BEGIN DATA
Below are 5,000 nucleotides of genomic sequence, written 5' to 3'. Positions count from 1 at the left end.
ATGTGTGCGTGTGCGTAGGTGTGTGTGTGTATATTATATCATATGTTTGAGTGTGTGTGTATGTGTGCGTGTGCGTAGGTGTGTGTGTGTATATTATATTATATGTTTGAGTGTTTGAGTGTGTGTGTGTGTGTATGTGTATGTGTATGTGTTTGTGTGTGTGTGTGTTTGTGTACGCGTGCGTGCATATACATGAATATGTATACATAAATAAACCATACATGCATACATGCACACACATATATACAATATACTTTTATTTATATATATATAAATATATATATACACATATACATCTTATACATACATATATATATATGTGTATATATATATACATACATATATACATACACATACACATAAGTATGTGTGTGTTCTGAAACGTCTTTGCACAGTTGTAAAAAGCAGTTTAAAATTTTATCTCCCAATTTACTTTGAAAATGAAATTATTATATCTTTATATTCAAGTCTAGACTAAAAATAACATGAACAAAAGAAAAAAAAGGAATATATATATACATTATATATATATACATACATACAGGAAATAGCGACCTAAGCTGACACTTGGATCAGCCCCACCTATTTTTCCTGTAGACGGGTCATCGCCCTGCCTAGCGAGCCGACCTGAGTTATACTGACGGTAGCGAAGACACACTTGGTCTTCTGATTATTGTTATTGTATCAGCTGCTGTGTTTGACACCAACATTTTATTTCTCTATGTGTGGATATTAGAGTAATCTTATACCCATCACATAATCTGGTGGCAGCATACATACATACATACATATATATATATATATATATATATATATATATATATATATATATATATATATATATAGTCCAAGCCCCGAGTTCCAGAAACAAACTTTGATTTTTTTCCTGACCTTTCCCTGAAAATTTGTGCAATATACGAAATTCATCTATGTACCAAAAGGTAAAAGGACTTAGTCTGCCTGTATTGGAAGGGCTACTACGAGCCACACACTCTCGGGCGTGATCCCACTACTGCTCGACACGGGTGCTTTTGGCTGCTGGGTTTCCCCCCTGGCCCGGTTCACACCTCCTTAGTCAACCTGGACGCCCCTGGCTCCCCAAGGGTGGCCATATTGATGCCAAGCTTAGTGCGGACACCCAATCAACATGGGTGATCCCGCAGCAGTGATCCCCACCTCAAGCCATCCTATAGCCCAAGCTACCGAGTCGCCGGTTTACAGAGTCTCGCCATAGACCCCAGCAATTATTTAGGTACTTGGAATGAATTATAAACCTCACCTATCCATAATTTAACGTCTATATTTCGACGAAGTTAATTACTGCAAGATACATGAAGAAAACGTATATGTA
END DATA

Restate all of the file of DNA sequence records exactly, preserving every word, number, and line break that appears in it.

Below are 5,000 nucleotides of genomic sequence, written 5' to 3'. Positions count from 1 at the left end.
ATGTGTGCGTGTGCGTAGGTGTGTGTGTGTATATTATATCATATGTTTGAGTGTGTGTGTATGTGTGCGTGTGCGTAGGTGTGTGTGTGTATATTATATTATATGTTTGAGTGTTTGAGTGTGTGTGTGTGTGTATGTGTATGTGTATGTGTTTGTGTGTGTGTGTGTTTGTGTACGCGTGCGTGCATATACATGAATATGTATACATAAATAAACCATACATGCATACATGCACACACATATATACAATATACTTTTATTTATATATATATAAATATATATATACACATATACATCTTATACATACATATATATATATGTGTATATATATATACATACATATATACATACACATACACATAAGTATGTGTGTGTTCTGAAACGTCTTTGCACAGTTGTAAAAAGCAGTTTAAAATTTTATCTCCCAATTTACTTTGAAAATGAAATTATTATATCTTTATATTCAAGTCTAGACTAAAAATAACATGAACAAAAGAAAAAAAAGGAATATATATATACATTATATATATATACATACATACAGGAAATAGCGACCTAAGCTGACACTTGGATCAGCCCCACCTATTTTTCCTGTAGACGGGTCATCGCCCTGCCTAGCGAGCCGACCTGAGTTATACTGACGGTAGCGAAGACACACTTGGTCTTCTGATTATTGTTATTGTATCAGCTGCTGTGTTTGACACCAACATTTTATTTCTCTATGTGTGGATATTAGAGTAATCTTATACCCATCACATAATCTGGTGGCAGCATACATACATACATACATATATATATATATATATATATATATATATATATATATATATATATATATATATATAGTCCAAGCCCCGAGTTCCAGAAACAAACTTTGATTTTTTTCCTGACCTTTCCCTGAAAATTTGTGCAATATACGAAATTCATCTATGTACCAAAAGGTAAAAGGACTTAGTCTGCCTGTATTGGAAGGGCTACTACGAGCCACACACTCTCGGGCGTGATCCCACTACTGCTCGACACGGGTGCTTTTGGCTGCTGGGTTTCCCCCCTGGCCCGGTTCACACCTCCTTAGTCAACCTGGACGCCCCTGGCTCCCCAAGGGTGGCCATATTGATGCCAAGCTTAGTGCGGACACCCAATCAACATGGGTGATCCCGCAGCAGTGATCCCCACCTCAAGCCATCCTATAGCCCAAGCTACCGAGTCGCCGGTTTACAGAGTCTCGCCATAGACCCCAGCAATTATTTAGGTACTTGGAATGAATTATAAACCTCACCTATCCATAATTTAACGTCTATATTTCGACGAAGTTAATTACTGCAAGATACATGAAGAAAACGTATATGTA